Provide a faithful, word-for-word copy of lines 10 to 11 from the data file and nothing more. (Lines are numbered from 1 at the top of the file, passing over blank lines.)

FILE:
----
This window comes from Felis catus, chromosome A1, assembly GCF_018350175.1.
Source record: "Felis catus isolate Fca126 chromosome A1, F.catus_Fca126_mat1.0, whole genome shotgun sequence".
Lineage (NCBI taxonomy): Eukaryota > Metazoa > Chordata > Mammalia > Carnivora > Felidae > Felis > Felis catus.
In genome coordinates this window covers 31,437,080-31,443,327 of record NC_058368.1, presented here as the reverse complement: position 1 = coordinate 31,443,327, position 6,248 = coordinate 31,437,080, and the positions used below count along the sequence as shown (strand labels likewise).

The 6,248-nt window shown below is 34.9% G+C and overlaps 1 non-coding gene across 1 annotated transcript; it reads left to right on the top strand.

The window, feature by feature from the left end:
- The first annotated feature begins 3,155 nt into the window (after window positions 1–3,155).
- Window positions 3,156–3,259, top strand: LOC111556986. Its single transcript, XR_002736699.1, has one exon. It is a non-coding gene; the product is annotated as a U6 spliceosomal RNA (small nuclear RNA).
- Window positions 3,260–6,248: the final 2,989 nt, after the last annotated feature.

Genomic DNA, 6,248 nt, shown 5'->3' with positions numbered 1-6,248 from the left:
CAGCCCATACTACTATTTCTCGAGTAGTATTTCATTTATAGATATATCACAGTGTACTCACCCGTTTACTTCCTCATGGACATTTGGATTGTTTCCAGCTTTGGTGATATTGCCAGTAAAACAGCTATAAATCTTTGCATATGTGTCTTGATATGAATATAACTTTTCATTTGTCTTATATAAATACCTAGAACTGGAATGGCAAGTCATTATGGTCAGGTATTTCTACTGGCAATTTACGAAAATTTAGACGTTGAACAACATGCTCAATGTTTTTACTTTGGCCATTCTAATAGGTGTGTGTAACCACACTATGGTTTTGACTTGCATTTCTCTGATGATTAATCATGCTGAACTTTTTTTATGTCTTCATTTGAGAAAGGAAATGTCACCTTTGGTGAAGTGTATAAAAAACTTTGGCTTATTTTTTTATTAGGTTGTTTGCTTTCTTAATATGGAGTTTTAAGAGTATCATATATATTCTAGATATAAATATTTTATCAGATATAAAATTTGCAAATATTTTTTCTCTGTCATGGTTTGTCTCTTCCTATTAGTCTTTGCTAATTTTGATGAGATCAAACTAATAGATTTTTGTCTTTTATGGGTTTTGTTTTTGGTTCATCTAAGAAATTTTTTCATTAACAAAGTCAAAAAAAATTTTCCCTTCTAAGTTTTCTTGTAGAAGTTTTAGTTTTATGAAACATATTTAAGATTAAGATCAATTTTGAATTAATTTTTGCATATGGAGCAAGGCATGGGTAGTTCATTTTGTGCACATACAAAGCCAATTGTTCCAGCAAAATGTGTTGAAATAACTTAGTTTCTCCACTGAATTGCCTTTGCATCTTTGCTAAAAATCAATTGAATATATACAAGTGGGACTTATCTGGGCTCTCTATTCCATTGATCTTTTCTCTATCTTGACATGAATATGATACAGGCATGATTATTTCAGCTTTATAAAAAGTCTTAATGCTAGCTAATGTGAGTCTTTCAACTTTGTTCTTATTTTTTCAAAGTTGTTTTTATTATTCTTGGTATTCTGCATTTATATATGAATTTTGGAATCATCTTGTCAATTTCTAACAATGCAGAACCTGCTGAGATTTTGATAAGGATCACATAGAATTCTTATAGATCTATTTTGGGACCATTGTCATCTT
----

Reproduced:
Genomic DNA, 6,248 nt, shown 5'->3' with positions numbered 1-6,248 from the left:
CAGCCCATACTACTATTTCTCGAGTAGTATTTCATTTATAGATATATCACAGTGTACTCACCCGTTTACTTCCTCATGGACATTTGGATTGTTTCCAGCTTTGGTGATATTGCCAGTAAAACAGCTATAAATCTTTGCATATGTGTCTTGATATGAATATAACTTTTCATTTGTCTTATATAAATACCTAGAACTGGAATGGCAAGTCATTATGGTCAGGTATTTCTACTGGCAATTTACGAAAATTTAGACGTTGAACAACATGCTCAATGTTTTTACTTTGGCCATTCTAATAGGTGTGTGTAACCACACTATGGTTTTGACTTGCATTTCTCTGATGATTAATCATGCTGAACTTTTTTTATGTCTTCATTTGAGAAAGGAAATGTCACCTTTGGTGAAGTGTATAAAAAACTTTGGCTTATTTTTTTATTAGGTTGTTTGCTTTCTTAATATGGAGTTTTAAGAGTATCATATATATTCTAGATATAAATATTTTATCAGATATAAAATTTGCAAATATTTTTTCTCTGTCATGGTTTGTCTCTTCCTATTAGTCTTTGCTAATTTTGATGAGATCAAACTAATAGATTTTTGTCTTTTATGGGTTTTGTTTTTGGTTCATCTAAGAAATTTTTTCATTAACAAAGTCAAAAAAAATTTTCCCTTCTAAGTTTTCTTGTAGAAGTTTTAGTTTTATGAAACATATTTAAGATTAAGATCAATTTTGAATTAATTTTTGCATATGGAGCAAGGCATGGGTAGTTCATTTTGTGCACATACAAAGCCAATTGTTCCAGCAAAATGTGTTGAAATAACTTAGTTTCTCCACTGAATTGCCTTTGCATCTTTGCTAAAAATCAATTGAATATATACAAGTGGGACTTATCTGGGCTCTCTATTCCATTGATCTTTTCTCTATCTTGACATGAATATGATACAGGCATGATTATTTCAGCTTTATAAAAAGTCTTAATGCTAGCTAATGTGAGTCTTTCAACTTTGTTCTTATTTTTTCAAAGTTGTTTTTATTATTCTTGGTATTCTGCATTTATATATGAATTTTGGAATCATCTTGTCAATTTCTAACAATGCAGAACCTGCTGAGATTTTGATAAGGATCACATAGAATTCTTATAGATCTATTTTGGGACCATTGTCATCTT